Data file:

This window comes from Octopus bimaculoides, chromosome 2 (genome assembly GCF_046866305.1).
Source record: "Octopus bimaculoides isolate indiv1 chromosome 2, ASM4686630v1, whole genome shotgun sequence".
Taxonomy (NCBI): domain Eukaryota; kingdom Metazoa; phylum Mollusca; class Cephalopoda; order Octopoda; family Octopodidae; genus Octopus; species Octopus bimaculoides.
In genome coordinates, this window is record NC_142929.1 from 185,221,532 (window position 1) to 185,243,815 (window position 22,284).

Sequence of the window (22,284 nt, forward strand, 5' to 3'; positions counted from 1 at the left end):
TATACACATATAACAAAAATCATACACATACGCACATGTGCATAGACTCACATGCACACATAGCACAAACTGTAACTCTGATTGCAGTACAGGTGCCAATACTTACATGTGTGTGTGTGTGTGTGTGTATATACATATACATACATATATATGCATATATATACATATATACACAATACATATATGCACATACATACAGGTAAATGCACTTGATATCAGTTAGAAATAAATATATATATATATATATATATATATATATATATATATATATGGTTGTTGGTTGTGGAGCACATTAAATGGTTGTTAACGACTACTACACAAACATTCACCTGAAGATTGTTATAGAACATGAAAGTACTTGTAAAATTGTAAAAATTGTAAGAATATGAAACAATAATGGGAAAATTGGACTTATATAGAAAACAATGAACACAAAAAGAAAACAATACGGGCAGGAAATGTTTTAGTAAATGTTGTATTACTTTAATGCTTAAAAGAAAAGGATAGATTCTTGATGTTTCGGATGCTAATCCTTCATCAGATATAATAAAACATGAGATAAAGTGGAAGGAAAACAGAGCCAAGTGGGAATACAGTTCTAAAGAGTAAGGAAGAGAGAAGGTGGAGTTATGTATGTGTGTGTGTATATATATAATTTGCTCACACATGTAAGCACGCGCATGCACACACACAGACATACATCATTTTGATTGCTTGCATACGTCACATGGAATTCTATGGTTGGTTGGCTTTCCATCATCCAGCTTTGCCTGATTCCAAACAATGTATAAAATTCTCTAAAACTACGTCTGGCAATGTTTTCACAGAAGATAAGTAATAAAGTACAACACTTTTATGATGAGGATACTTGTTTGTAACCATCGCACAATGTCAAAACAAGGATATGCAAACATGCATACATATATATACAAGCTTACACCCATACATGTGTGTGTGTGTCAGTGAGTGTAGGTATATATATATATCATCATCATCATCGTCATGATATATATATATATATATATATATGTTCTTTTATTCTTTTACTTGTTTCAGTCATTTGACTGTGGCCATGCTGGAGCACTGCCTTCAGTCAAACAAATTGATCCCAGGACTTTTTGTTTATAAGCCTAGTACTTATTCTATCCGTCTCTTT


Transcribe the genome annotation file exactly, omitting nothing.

This window comes from Octopus bimaculoides, chromosome 2 (genome assembly GCF_046866305.1).
Source record: "Octopus bimaculoides isolate indiv1 chromosome 2, ASM4686630v1, whole genome shotgun sequence".
Taxonomy (NCBI): domain Eukaryota; kingdom Metazoa; phylum Mollusca; class Cephalopoda; order Octopoda; family Octopodidae; genus Octopus; species Octopus bimaculoides.
In genome coordinates, this window is record NC_142929.1 from 185,221,532 (window position 1) to 185,243,815 (window position 22,284).

Sequence of the window (22,284 nt, forward strand, 5' to 3'; positions counted from 1 at the left end):
TATACACATATAACAAAAATCATACACATACGCACATGTGCATAGACTCACATGCACACATAGCACAAACTGTAACTCTGATTGCAGTACAGGTGCCAATACTTACATGTGTGTGTGTGTGTGTGTGTATATACATATACATACATATATATGCATATATATACATATATACACAATACATATATGCACATACATACAGGTAAATGCACTTGATATCAGTTAGAAATAAATATATATATATATATATATATATATATATATATATATATATGGTTGTTGGTTGTGGAGCACATTAAATGGTTGTTAACGACTACTACACAAACATTCACCTGAAGATTGTTATAGAACATGAAAGTACTTGTAAAATTGTAAAAATTGTAAGAATATGAAACAATAATGGGAAAATTGGACTTATATAGAAAACAATGAACACAAAAAGAAAACAATACGGGCAGGAAATGTTTTAGTAAATGTTGTATTACTTTAATGCTTAAAAGAAAAGGATAGATTCTTGATGTTTCGGATGCTAATCCTTCATCAGATATAATAAAACATGAGATAAAGTGGAAGGAAAACAGAGCCAAGTGGGAATACAGTTCTAAAGAGTAAGGAAGAGAGAAGGTGGAGTTATGTATGTGTGTGTGTATATATATAATTTGCTCACACATGTAAGCACGCGCATGCACACACACAGACATACATCATTTTGATTGCTTGCATACGTCACATGGAATTCTATGGTTGGTTGGCTTTCCATCATCCAGCTTTGCCTGATTCCAAACAATGTATAAAATTCTCTAAAACTACGTCTGGCAATGTTTTCACAGAAGATAAGTAATAAAGTACAACACTTTTATGATGAGGATACTTGTTTGTAACCATCGCACAATGTCAAAACAAGGATATGCAAACATGCATACATATATATACAAGCTTACACCCATACATGTGTGTGTGTGTCAGTGAGTGTAGGTATATATATATATCATCATCATCATCGTCATGATATATATATATATATATATATATGTTCTTTTATTCTTTTACTTGTTTCAGTCATTTGACTGTGGCCATGCTGGAGCACTGCCTTCAGTCAAACAAATTGATCCCAGGACTTTTTGTTTATAAGCCTAGTACTTATTCTATCCGTCTCTTT